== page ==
For some time now, there has been an interesting form of dual demagoguery in Trumpworld’s messaging about Democratic areas of the country. President Trump regularly bashes urban areas and districts represented by nonwhites (shocker!) as infested with crime, drugs, rats and even sewer-clogging needles.

At the same time, nationalist conservatives around Trump, such as Stephen Miller, often depict Democratic America as the redoubt of wealthy elites who sneer regularly about Real America — that is, exurban and rural America — and its virtuous nationalist instincts.

This isn’t necessarily a contradiction — cities are of course home to both terrible urban poverty and obscene wealth, often jarringly juxtaposed — but this dualism plays an important political storytelling role. It paints Democratic America as a place to be feared and hated, but also as a place to be scapegoated and blamed for Real America’s problems.

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The story this dual demagoguery tells is basically this: Those cosmopolitan, globalist elites have contempt for your way of life, even though it is far more virtuous than the cesspool of moral squalor that surrounds them (even as they titter away in their enclaves); at the same time, they are enriching themselves by exploiting immigrant labor and rigging trade deals in their favor, destroying your jobs and way of life.

A new study from the Brookings Institution helps explain why this sort of thing might have some potency. It finds that Democratic and Republican areas of the country are diverging economically even faster than you thought.

This is true in both income and GDP, when you compare Democratic and Republican congressional districts:

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Democratic districts have seen their median household income soar in a decade — from $54,000 in 2008 to $61,000 in 2018. By contrast, the income level in Republican districts began slightly higher in 2008, but then declined from $55,000 to $53,000.
Underlying these changes have been eye-popping shifts in economic performance. Democratic-voting districts have seen their GDP per seat grow by a third since 2008, from $35.7 billion to $48.5 billion a seat, whereas Republican districts saw their output slightly decline from $33.2 billion to $32.6 billion.

Underpinning these shifts is accelerating polarization of the economy:

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Democratic districts, for example, have grown significantly more dynamic in the last decade. Overall, “blue” territories have seen their productivity climb from $118,000 per worker in 2008 to $139,000 in 2018 as recent demographic changes and electoral sorting ensured they became better educated and more urban. Republican-district productivity, by contrast, remains stuck at about $110,000, reflecting only slight improvements of bachelor’s degree attainment and Republicans’ increasingly non-metro domain.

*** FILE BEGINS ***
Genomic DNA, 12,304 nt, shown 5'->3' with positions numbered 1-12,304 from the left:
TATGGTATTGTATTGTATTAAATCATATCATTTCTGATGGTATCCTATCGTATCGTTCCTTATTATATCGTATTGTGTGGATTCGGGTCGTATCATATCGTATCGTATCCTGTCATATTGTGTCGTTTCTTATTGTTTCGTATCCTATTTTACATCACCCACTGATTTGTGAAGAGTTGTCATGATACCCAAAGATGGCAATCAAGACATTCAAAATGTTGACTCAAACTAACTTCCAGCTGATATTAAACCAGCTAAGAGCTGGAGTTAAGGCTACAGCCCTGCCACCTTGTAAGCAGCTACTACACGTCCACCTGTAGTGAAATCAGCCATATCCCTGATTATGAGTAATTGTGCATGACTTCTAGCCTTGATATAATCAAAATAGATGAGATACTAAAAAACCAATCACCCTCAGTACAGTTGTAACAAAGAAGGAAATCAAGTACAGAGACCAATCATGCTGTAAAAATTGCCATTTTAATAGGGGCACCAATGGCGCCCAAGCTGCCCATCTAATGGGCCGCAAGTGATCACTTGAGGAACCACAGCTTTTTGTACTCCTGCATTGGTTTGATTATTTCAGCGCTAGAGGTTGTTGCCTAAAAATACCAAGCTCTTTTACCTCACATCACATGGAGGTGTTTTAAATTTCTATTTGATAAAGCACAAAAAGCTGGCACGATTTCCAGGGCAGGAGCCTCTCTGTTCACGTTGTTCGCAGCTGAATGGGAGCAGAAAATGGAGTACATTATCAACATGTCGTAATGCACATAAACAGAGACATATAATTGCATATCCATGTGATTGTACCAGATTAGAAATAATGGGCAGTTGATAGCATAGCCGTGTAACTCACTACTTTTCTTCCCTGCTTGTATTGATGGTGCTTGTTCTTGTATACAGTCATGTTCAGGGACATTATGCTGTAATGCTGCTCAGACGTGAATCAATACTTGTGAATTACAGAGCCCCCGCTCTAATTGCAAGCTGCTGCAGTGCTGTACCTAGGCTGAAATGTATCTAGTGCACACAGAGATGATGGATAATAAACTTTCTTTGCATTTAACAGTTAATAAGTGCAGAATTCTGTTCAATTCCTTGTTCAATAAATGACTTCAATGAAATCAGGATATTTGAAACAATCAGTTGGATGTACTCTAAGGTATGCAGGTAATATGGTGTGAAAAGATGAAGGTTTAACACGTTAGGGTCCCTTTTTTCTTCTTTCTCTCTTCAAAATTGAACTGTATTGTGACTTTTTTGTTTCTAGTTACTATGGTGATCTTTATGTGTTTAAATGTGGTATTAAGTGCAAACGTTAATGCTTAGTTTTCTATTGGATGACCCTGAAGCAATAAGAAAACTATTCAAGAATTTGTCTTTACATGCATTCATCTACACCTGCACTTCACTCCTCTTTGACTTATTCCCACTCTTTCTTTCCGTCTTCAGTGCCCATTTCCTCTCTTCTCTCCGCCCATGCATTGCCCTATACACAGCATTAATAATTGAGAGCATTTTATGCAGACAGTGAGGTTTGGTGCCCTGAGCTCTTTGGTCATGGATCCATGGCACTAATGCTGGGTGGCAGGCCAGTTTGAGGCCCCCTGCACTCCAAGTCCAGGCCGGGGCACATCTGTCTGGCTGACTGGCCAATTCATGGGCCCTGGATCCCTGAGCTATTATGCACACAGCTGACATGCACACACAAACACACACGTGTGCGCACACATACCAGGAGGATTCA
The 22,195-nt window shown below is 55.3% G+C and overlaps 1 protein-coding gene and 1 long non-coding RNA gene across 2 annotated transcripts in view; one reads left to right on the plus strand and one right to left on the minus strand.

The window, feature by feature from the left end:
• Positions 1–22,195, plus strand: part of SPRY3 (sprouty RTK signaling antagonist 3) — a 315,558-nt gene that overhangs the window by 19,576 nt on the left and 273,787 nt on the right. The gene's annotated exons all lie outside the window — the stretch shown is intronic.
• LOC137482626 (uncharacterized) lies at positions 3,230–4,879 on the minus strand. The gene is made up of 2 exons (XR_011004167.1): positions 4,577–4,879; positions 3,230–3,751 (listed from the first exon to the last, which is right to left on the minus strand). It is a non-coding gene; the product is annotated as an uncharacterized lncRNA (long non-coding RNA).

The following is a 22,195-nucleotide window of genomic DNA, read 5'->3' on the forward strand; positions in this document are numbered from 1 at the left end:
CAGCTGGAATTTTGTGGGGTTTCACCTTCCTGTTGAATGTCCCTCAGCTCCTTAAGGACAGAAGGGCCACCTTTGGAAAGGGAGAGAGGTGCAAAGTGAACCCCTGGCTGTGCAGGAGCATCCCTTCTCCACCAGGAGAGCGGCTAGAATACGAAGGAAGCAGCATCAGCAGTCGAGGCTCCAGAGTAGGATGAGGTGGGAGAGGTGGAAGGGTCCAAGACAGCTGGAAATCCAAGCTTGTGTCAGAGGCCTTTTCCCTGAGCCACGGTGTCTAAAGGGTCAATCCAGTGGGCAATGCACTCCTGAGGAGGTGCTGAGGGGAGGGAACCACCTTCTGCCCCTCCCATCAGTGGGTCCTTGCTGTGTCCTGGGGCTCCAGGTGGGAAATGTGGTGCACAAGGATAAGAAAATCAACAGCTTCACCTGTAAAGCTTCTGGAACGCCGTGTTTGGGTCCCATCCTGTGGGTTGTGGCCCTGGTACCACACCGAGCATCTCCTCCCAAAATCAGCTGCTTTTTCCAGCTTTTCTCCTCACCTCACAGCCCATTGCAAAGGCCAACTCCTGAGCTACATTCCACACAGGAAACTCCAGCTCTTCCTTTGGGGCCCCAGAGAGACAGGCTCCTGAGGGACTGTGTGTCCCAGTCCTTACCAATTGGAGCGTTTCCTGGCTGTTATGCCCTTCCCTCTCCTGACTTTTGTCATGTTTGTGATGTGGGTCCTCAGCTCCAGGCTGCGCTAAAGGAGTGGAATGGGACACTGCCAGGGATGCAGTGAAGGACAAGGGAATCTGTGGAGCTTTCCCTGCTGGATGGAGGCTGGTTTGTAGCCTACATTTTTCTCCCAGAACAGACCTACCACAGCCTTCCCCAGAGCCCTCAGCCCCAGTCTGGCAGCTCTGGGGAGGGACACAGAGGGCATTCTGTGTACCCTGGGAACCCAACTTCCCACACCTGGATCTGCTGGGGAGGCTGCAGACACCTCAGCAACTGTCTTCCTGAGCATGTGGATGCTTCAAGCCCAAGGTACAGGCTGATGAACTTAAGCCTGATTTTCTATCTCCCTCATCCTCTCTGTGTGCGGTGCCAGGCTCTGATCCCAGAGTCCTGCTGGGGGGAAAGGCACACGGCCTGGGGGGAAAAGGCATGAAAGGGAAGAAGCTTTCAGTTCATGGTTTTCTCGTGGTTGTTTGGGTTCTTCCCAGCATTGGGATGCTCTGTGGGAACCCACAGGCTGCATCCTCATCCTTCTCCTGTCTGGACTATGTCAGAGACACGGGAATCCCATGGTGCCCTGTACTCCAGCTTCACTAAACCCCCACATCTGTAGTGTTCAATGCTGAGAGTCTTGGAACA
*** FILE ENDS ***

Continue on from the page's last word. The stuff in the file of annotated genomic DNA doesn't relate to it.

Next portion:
Relatedly, and equally striking, Democratic districts are rapidly increasing their dominance of the nation’s urban-tilting professional and digital services employment while ceding their historical, more rural shares of manufacturing and agriculture-mining activity. Just since 2008, Democratic districts’ share of professional and digital services employment surged from 63.7% to 71.1%, while their share of the nation’s manufacturing and extractive activities shrunk from 53.8% to 43.6% and 46.1% to 39.5%, respectively.
Conversely, Republican districts — failing as a group to gain traction in the new sectors — have reverted to more “traditional” ones. GOP districts’ professional and digital employment fell from 36.3% to 28.9% of the total in just 10 years, for example, while their shares of manufacturing and agriculture-mining increased from 46.2% to 56.4% and 53.9% to 60.5%, respectively.

The polarization along educational lines is just as stark, the study notes.

When liberals point out this kind of thing, it’s often dismissed as more sneering elitism. But in fact, progressive economists and the Democratic presidential candidates regularly discuss ways of closing this divergence.

And the simple fact is that this divergence is a real thing, a problem that really does need to be addressed.

“We not only have two entrenched economies, but ones that have sorted about as thoroughly as you can imagine,” Mark Muro, one of the study’s authors, told me Thursday.

“Blue America has prospered increasingly as the nation’s urban, diverse, professional and digital services domain, whereas red America been slumping as the nation’s rural, homogeneous, agricultural and manufacturing realm,” Muro continued.

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When Trump blames elites for selling out the industrial heartland, he’s speaking to a genuine sense that his voters live in a different economy than Democratic voters do — one that actually has done better from digitalization and globalization, making it ripe for scapegoating and fearmongering, Muro noted.

“The current state of affairs allows for a double cultural war,” Muro said. “The president appeals to the GOP base’s heavier orientation to manufacturing while at the same time stoking exurban and rural resentments of the prosperous ‘hellhole’ cities,” Muro said.

So Trumpism’s narrative — its industrial virtue-signaling; its narrative of “pastoral supremacy,” as Will Wilkinson has called it; and its fearmongering about urban America — is aimed at experiences of the economy that, for many people, are very real. Trump’s solutions to these problems have proven to be largely fraudulent, of course, but he does demagogue them to great effect.

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